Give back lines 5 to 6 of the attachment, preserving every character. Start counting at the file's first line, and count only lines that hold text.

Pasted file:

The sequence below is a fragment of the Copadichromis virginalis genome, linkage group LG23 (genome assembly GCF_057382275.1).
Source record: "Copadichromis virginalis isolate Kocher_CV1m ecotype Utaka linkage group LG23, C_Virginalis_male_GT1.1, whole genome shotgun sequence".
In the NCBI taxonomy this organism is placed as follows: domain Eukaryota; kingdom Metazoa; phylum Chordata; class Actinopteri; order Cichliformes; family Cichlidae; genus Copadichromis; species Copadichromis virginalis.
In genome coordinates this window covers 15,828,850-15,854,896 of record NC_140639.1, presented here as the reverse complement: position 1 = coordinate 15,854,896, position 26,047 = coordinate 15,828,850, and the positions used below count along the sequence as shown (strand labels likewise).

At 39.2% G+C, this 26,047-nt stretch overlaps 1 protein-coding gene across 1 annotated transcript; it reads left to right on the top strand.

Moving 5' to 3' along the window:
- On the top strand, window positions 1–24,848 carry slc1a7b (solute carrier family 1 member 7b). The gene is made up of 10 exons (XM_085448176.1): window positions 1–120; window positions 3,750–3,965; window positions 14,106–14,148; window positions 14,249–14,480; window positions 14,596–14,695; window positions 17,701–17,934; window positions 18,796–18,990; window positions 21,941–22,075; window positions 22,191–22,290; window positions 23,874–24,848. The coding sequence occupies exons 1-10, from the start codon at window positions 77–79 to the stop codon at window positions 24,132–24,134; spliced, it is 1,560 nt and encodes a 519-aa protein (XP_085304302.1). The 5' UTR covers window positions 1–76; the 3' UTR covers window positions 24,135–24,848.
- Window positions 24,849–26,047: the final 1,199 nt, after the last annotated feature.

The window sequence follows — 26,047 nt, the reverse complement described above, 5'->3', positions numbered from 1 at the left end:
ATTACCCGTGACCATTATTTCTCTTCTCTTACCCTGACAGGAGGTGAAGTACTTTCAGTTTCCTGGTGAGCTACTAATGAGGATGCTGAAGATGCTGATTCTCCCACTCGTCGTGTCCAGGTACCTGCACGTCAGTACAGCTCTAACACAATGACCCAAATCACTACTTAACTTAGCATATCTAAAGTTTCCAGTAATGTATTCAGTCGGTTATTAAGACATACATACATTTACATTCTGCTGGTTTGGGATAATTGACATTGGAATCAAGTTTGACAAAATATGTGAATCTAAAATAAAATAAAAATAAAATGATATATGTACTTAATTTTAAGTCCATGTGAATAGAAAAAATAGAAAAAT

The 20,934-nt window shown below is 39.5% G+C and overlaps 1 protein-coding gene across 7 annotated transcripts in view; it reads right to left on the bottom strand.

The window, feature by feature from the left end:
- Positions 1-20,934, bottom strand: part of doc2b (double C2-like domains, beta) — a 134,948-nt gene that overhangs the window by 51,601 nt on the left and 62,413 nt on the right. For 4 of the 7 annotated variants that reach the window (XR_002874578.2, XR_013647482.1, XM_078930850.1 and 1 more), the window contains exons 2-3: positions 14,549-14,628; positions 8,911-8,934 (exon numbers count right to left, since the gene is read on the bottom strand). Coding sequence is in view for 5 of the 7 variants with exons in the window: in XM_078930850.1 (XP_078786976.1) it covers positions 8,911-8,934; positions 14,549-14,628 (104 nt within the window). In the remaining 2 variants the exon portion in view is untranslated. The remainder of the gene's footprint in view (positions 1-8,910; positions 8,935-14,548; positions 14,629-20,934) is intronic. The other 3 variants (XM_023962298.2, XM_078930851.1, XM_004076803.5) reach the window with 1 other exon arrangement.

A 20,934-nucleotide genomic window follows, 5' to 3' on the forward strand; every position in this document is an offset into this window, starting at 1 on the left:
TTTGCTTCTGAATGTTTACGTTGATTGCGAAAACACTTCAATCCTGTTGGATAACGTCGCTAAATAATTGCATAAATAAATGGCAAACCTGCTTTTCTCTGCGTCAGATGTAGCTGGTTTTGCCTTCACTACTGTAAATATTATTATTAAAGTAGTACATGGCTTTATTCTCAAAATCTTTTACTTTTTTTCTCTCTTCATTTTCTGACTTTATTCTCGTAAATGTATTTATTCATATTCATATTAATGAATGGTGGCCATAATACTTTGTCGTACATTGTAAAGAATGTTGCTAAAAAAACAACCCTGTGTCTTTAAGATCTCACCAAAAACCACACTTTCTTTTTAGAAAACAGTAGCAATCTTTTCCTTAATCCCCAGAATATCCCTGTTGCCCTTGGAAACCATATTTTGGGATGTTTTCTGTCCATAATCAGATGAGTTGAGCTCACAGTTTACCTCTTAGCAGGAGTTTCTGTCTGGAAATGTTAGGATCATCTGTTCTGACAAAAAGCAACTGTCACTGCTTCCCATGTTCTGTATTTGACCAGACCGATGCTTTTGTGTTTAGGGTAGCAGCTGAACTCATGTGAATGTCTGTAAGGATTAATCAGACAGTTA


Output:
At 39.2% G+C, this 26,047-nt stretch overlaps 1 protein-coding gene across 1 annotated transcript; it reads left to right on the top strand.

Moving 5' to 3' along the window: